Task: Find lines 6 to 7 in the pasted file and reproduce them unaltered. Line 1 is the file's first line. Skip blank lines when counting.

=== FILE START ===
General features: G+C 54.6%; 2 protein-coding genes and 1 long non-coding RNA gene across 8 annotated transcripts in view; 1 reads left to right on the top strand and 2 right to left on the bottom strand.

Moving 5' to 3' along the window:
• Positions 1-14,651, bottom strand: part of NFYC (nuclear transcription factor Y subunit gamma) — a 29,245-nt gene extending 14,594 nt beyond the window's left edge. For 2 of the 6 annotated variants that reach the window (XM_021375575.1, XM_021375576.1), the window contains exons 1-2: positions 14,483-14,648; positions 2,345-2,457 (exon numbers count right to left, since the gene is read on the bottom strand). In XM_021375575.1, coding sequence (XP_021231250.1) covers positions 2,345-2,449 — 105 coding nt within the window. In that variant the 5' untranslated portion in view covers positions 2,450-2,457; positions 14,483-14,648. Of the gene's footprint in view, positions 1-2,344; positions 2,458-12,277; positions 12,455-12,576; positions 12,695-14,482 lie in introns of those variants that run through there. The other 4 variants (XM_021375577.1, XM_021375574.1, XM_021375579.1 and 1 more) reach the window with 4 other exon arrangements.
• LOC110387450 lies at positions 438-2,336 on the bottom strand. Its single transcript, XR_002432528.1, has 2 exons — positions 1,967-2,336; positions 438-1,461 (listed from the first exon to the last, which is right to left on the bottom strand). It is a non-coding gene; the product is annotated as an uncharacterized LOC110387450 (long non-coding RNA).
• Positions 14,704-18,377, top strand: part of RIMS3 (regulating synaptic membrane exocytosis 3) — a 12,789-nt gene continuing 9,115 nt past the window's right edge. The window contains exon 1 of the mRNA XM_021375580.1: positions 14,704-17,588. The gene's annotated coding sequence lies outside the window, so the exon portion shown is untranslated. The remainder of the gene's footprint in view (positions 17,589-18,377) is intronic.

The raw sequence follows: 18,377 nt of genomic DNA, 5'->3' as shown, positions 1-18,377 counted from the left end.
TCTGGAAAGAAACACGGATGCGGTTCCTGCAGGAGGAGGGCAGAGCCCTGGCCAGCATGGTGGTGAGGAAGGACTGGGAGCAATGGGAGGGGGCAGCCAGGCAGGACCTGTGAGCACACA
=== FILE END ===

The raw sequence follows: 18,377 nt of genomic DNA, 5'->3' as shown, positions 1-18,377 counted from the left end.
TCTGGAAAGAAACACGGATGCGGTTCCTGCAGGAGGAGGGCAGAGCCCTGGCCAGCATGGTGGTGAGGAAGGACTGGGAGCAATGGGAGGGGGCAGCCAGGCAGGACCTGTGAGCACACA